HAYES IN THE HOUSE: Evidence over grooming gangs was clear
Facts are often inconvenient, sometimes disturbing and occasionally alarming.
The plain fact of despicable, degenerate cruelty inflicted on children by grooming gangs, provokes despair.
As I made clear whilst speaking in a recent House of Commons debate, to bring vindictive abusers to justice and show solidarity with their victims, we have a communal duty to seek truth, regardless of how distressing it may be.
In Oxford, 373 children, including 50 boys, were targeted by sexual predators over a 16-year period, according to a serious case review.
In Rotherham, 1,500 children—most of them white girls between the age of 11 and 15—were sexually abused.
In Rochdale, nine men who abused girls as young as 13 were convicted over a child sex grooming ring.
The reviews into these horrendous events make clear that concerns about ‘causing offence’ left hundreds of children vulnerable to sexual exploitation.
For amongst the authorities who should have known better, a fiction prevailed, that identifying perpetrators from minority communities – which might risk the spurious charge of ‘racism’ – was somehow inappropriate.
All kinds of people do all kinds of wicked things – from all parts of the country and of all ethnicities, but, as former Home Secretary, Sajid Javid and the current holder of that post, Priti Patel rightly maintain, that is neither a reason nor an excuse for failing to identify and punish paedophiles with common characteristics.
In Rochdale, for example, the evidence is clear – eight of the nine convicted were of Pakistani origin. Accusing elements of the Pakistani community of “burying their heads in the sand”, Mohammed Shafiq, chief executive of the Ramadhan Foundation, said such criminals were “bringing shame on our community”.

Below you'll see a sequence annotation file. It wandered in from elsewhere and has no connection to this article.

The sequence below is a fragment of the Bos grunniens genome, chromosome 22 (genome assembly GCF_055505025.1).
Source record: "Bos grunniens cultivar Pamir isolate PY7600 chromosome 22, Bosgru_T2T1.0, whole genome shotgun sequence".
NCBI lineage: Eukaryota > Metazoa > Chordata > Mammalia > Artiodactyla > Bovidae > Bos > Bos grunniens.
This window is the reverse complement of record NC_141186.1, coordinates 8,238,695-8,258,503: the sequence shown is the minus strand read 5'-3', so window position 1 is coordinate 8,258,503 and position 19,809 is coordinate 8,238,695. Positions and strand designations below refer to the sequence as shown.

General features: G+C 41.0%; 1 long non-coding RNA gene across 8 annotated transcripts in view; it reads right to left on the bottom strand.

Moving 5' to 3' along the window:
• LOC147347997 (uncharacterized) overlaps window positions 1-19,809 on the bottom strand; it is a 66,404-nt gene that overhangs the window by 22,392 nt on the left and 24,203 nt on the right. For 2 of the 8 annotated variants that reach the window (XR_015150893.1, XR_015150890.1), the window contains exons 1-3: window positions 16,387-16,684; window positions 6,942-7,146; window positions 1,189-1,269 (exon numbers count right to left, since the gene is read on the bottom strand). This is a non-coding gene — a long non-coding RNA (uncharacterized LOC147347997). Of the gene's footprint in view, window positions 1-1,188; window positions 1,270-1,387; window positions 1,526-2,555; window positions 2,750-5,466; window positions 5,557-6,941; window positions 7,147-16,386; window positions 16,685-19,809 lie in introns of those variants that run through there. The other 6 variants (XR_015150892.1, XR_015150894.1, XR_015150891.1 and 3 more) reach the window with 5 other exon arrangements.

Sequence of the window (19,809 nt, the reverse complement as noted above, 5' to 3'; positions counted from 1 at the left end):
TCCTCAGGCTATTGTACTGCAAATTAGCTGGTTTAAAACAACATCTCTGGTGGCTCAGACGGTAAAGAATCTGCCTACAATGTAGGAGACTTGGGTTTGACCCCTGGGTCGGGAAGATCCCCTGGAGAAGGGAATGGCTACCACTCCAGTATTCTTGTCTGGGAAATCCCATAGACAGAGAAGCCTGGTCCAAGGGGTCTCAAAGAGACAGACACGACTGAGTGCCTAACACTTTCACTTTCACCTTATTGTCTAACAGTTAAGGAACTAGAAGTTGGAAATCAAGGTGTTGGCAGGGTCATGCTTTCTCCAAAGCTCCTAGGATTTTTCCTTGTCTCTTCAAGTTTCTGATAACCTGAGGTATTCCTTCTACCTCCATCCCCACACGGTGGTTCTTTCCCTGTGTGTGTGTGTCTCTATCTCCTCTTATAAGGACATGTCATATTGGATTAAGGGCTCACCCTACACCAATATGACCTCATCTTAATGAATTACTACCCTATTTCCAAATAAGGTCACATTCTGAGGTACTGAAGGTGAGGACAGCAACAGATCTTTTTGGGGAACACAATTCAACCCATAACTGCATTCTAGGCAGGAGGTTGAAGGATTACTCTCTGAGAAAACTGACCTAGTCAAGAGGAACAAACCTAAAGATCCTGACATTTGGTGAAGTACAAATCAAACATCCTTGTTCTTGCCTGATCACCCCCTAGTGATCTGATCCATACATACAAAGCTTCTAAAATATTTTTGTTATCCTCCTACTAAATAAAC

That Priti Patel has now insisted that research into the characteristics of grooming gangs will be published is bold and just.
It is high time that all in power follow her lead and deal in hard facts, not utopian fiction.
A common denominator in Oxford, Rochdale and Rotherham, was the use of taxis, used to pick up young girls from care homes and schools .
As the Minister of State for Transport, in 2018 I commissioned a report into taxi licensing with a view to putting safety first.
That report, which was conducted by Professor Mohammed Abdel-Haq on my behalf, looked at how taxis could be made safer, partly informed by the events in Rochdale, Rotherham and elsewhere.
It is imperative that the Government now look again at that report and put its recommendations in to law. To which end, speaking in the House of Commons, I urged Ministers to reconsider effective legislative proposals first proposed by my friend and Labour colleague, Daniel Zeichner MP.
Our nation must work urgently to ensure grooming gangs, whoever they may be, are relentlessly pursued and punished.
We owe that, as a matter of respect, to previous victims and as a matter of care to those who might suffer in the future.
We also owe it to the vast majority of our British Asian community who share my horror at what occurred. We owe it too to our shared conscience, for if we care enough, we must do enough to protect the vulnerable from harm.